The subsequent seasons have similarly relevant characteristics.

 

Late summer roots and starchy vegetables like corn, carrots, and beets make us feel grounded and satisfy our craving for sweet. During late August and September, the days begin to shorten again, and around mid-September, the axis of the sun shifts so that the vitamin D-stimulating UV-B rays no long enter our atmosphere north of Atlanta, Georgia. Boo!

 


I can feel vitamin D, a mood-boosting nutrient, seep out of my pores as we transition to autumn. Perhaps losing our source of this vitamin is the culprit of my autumn-time mourning. Autumn is the season to harvest the high carbohydrate storage crops like roots, winter squash, and grains. With their arrival, we start eating more cooked foods, so we lose the vegetables’ natural enzymes to the heat. In my body, I notice that my digestion becomes less efficient, so I plan a gentle colon cleanse to rid my body of the summer’s party and prepare to stock up my fat stores for winter.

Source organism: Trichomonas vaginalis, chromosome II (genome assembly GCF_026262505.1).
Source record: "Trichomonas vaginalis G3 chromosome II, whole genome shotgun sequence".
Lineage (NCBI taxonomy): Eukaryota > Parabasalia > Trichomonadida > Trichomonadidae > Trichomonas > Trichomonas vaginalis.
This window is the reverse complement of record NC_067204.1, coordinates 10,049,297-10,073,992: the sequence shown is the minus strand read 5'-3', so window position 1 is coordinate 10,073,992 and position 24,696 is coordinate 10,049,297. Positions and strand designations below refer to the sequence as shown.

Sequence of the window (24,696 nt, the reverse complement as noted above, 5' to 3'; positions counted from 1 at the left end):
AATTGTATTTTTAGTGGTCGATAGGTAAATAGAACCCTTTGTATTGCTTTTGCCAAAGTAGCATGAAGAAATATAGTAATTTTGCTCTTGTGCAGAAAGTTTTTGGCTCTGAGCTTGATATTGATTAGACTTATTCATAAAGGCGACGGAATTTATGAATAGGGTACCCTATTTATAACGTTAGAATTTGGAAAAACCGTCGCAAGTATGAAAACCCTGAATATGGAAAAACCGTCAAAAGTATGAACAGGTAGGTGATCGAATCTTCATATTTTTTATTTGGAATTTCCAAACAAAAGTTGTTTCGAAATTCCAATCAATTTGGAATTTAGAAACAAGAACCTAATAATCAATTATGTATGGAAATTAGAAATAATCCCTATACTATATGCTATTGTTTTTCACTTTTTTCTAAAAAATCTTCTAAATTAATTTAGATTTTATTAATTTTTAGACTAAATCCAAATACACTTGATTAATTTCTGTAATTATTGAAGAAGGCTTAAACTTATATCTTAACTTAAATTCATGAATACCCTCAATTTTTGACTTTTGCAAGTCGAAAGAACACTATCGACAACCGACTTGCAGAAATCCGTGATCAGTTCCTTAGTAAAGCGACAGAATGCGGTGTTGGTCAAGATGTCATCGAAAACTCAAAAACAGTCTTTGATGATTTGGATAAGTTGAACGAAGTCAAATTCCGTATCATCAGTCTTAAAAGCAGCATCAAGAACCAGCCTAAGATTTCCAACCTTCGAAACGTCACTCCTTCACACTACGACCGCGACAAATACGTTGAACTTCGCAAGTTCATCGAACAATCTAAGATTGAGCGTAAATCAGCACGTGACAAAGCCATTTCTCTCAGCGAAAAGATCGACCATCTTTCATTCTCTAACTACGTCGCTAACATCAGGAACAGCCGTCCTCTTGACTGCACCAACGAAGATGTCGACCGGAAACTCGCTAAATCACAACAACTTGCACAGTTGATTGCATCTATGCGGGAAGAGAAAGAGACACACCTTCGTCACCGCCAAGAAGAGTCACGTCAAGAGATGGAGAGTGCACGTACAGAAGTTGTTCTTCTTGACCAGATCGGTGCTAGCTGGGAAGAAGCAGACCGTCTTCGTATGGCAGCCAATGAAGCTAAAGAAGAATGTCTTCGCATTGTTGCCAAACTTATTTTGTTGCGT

In the Upper Midwest, winter is cold, seriously cold For protective insulation, it’s natural to gain a few pounds by eating high carbohydrate foods throughout this season – rice, pasta, squash, potatoes. Perhaps, now that you know spring will bring you the lightening foods, like burdock root and bitter greens to promote detoxification in your body and help you shed any weight gained, you can indulge a bit more fearlessly in the foods that warm and comfort you throughout the winter.  As I build this insulation around me, is it really a wonder I want to stay home and spend time by myself? Winter is made for introverted activities, extra servings at mealtime, and a lot of hot tea.